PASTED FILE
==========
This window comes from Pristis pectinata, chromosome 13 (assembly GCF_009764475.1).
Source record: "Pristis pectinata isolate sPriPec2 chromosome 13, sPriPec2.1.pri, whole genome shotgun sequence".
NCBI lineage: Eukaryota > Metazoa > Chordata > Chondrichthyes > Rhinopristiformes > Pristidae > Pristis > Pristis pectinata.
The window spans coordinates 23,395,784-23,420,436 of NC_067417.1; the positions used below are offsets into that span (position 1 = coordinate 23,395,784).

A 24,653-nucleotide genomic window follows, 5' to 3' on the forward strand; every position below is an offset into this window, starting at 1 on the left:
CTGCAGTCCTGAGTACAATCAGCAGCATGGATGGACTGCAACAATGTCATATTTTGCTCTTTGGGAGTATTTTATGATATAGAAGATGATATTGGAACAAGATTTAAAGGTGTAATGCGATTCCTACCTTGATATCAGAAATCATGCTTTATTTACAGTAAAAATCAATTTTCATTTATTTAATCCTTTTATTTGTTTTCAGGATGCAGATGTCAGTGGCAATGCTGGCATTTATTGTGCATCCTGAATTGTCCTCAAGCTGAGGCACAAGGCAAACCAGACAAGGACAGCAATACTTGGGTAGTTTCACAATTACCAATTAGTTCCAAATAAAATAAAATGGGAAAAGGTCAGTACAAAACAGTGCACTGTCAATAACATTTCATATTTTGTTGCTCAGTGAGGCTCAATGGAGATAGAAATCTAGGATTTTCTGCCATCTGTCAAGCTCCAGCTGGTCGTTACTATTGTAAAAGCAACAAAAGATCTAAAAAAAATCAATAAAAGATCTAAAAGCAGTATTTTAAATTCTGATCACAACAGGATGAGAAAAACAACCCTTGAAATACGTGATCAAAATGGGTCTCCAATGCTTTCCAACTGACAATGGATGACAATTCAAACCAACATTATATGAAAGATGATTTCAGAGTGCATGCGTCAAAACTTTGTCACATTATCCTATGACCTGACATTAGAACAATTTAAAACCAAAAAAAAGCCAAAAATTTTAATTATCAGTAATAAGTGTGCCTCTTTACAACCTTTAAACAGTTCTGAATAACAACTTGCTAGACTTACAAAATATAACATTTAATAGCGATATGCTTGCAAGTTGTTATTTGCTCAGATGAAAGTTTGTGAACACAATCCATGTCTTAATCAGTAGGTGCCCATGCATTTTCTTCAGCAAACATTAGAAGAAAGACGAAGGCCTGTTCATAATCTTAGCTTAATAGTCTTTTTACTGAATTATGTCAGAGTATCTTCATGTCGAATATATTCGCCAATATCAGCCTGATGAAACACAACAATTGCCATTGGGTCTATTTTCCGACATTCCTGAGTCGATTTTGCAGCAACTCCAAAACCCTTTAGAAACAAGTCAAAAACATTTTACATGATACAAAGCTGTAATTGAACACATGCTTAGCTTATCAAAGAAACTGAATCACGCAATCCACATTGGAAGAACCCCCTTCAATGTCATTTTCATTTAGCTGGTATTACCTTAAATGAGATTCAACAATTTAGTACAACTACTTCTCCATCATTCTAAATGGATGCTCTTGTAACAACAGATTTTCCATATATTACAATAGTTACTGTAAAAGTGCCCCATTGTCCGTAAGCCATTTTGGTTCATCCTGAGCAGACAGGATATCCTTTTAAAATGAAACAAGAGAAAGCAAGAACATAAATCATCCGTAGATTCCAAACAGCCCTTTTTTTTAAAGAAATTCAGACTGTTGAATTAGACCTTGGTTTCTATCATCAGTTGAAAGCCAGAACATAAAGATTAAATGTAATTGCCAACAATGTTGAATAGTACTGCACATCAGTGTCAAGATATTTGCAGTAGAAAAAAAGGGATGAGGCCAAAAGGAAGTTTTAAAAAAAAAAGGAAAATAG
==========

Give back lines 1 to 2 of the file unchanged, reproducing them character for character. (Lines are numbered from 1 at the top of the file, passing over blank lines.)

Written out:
This window comes from Pristis pectinata, chromosome 13 (assembly GCF_009764475.1).
Source record: "Pristis pectinata isolate sPriPec2 chromosome 13, sPriPec2.1.pri, whole genome shotgun sequence".